Video and Audio Quality:

Just like the previous set, Buena Vista has again screwed us on the video and audio quality. I can’t understand why the earlier seasons seemed to be fine, even excellent to some extent, yet in season six and seven we get poor quality and some serious video compression issues. Fortunately, the video compression issues aren’t quite as widespread on this set (it was more than half of the episodes last time; this time it appears to be appoximately five episodes), but this is still a legitimate complaint. But the video quality even on the remaining episodes leaves a lot to be desired. And as far as the audio quality, while there are no major complaints, it doesn’t sound crystal clear like I would expect it to. Still, it seems to be perfectly acceptable. The audio is presented in Dolby Digital Surround Sound with closed captioning and English subtitles available.

The episodes SEEM to be unedited--but you never know. The previous set had some edited episodes sneak in, and some fans weren’t too happy. They weren’t heavily edited (only about 10 seconds or so removed), but still, fans deserve to have unedited episodes. Most episodes run around 22:10, but some are a bit longer and some are a bit shorter. The episode that somewhat concerns me is "What a Drag," which runs 21:45. I only vaguely remember watching the episode when it originally aired and am wondering if maybe there was a PSA related to the episode that may have aired after it or something, because if so, that might account for the shorter episode run time.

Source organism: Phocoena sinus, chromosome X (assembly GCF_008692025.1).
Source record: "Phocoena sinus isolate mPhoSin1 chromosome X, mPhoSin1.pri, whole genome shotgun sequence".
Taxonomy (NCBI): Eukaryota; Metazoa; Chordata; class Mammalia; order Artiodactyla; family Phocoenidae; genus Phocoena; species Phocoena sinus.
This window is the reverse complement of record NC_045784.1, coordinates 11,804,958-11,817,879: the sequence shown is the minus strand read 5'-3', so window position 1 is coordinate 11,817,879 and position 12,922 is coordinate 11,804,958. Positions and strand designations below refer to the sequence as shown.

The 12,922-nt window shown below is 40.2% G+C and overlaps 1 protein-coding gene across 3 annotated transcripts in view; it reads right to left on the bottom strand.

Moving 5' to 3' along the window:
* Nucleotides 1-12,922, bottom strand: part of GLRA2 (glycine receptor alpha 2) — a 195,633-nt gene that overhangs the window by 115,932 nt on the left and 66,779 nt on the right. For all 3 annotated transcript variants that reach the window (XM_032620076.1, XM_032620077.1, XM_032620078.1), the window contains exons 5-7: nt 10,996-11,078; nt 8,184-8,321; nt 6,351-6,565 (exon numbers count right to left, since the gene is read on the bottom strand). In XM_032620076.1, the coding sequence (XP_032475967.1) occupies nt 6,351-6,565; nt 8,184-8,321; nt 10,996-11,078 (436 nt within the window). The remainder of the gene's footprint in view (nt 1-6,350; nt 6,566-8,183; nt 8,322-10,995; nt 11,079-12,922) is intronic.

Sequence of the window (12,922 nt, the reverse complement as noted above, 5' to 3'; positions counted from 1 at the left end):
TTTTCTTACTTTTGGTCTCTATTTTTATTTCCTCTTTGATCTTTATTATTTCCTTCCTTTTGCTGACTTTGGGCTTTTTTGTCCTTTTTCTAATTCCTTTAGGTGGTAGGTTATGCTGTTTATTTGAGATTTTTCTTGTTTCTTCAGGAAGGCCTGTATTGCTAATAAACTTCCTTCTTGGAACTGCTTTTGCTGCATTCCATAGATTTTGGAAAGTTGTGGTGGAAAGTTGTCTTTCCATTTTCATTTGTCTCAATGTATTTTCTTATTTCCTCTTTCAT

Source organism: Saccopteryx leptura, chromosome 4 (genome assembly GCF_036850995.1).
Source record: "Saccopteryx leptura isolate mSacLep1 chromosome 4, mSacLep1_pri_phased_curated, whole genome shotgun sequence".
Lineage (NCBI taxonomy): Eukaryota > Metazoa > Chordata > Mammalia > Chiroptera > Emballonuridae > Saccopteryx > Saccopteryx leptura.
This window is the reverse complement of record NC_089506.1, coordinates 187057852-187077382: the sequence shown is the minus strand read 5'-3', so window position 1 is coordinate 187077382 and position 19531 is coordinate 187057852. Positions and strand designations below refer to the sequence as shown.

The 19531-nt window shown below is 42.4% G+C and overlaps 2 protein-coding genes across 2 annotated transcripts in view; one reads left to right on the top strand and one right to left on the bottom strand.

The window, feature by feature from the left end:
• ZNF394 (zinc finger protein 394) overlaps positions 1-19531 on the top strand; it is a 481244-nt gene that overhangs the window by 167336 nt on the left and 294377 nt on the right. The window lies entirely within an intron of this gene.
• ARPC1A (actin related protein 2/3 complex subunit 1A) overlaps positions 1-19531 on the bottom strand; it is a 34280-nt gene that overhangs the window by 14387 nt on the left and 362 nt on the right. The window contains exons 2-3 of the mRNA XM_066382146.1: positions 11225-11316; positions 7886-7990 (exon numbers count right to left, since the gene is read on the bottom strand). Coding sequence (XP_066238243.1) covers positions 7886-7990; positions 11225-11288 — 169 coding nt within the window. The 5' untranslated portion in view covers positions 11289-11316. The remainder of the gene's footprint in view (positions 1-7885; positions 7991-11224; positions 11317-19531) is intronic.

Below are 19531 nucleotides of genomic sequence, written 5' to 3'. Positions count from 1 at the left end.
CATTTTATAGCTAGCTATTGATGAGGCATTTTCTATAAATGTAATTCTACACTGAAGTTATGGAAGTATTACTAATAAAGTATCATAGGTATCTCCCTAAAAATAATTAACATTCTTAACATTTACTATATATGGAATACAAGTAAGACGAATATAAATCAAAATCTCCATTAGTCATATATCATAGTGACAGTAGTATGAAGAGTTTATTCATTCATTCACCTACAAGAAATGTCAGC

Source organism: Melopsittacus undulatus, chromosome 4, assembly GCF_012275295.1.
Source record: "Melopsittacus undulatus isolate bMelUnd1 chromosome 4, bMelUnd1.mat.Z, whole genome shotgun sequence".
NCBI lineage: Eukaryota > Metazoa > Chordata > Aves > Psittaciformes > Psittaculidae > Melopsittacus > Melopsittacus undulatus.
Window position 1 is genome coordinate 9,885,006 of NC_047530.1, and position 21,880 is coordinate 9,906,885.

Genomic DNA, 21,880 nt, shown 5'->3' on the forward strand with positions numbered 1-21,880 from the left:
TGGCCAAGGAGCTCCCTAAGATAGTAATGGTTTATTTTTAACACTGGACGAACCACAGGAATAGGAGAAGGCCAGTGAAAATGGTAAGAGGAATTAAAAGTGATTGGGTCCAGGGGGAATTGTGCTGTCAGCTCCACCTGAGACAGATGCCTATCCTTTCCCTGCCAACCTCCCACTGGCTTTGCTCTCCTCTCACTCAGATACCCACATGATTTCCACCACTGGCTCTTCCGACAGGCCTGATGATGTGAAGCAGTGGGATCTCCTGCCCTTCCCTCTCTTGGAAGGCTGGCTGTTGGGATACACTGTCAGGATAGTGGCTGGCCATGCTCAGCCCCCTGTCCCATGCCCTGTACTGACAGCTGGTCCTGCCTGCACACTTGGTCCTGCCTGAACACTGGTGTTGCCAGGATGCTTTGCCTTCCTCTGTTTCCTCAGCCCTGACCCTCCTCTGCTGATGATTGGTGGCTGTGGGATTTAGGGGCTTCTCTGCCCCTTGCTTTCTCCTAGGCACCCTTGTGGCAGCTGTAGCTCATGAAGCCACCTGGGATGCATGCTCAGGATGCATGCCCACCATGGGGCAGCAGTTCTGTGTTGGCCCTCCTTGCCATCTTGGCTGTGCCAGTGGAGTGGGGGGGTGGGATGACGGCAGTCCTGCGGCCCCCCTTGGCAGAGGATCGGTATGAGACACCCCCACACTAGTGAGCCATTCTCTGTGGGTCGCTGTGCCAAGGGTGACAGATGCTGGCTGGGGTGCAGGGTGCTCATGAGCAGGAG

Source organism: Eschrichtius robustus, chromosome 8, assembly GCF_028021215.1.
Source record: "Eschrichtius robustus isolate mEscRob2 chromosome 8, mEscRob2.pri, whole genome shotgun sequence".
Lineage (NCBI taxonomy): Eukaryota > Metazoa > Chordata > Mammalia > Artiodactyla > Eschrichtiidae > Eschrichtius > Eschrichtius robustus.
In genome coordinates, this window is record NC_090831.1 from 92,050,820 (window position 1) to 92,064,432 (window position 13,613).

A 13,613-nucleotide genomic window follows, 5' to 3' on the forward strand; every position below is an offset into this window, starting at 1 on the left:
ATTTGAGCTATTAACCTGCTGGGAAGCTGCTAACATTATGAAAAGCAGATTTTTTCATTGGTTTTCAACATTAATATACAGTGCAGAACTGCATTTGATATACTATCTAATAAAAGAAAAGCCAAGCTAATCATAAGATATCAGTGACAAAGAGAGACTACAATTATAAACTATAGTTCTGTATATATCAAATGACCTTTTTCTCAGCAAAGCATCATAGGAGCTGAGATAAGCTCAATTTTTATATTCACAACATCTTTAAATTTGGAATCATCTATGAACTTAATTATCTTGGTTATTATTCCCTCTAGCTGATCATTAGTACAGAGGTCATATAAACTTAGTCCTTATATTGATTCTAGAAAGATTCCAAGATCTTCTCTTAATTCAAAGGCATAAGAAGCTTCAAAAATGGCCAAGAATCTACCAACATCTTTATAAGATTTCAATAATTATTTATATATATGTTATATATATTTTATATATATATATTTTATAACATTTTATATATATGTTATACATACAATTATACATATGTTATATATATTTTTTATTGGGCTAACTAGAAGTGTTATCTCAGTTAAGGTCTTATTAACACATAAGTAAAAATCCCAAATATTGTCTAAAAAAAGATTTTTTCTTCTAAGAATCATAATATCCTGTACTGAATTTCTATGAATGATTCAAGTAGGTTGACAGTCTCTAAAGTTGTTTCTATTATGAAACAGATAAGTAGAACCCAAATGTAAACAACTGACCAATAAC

Disc 1:
1. Quest for Fire (22:10)
2. Clash of the Taylors (22:09)
3. Room at the Top (22:09)
4. Pump You Up (22:08)
5. A Night to Dismember (22:10)
6. The Niece (22:20)
7. Jill’s Passion (22:00)
8. Losing My Religion (22:08)

Disc 2:
9. Thanksgiving (22:09)
10. The Dating Game (22:10)
11. Bright Christmas (22:26)
12. The Old College Try (22:07)
13. The Older Woman (22:09)
14. Time “The Landlord” Taylor (22:25)
15. Say Goodnight, Gracie (22:08)
16. What a Drag (21:45)
17. Taking Jill for Granite (22:09)

Disc 3:
18. Futile Attraction (22:10)
19. Desperately Seeking Willow (22:04)
20. The Write Stuff (22:10)
21. The Son Also Mooches (22:23)
22. Believe it or Not (22:24)
23. Rebel WIthout Privileges (22:24)
24. Tool-Thousand-One: A Space Odyssey (21:59)
25. From Top To Bottom (22:26)

Special Features: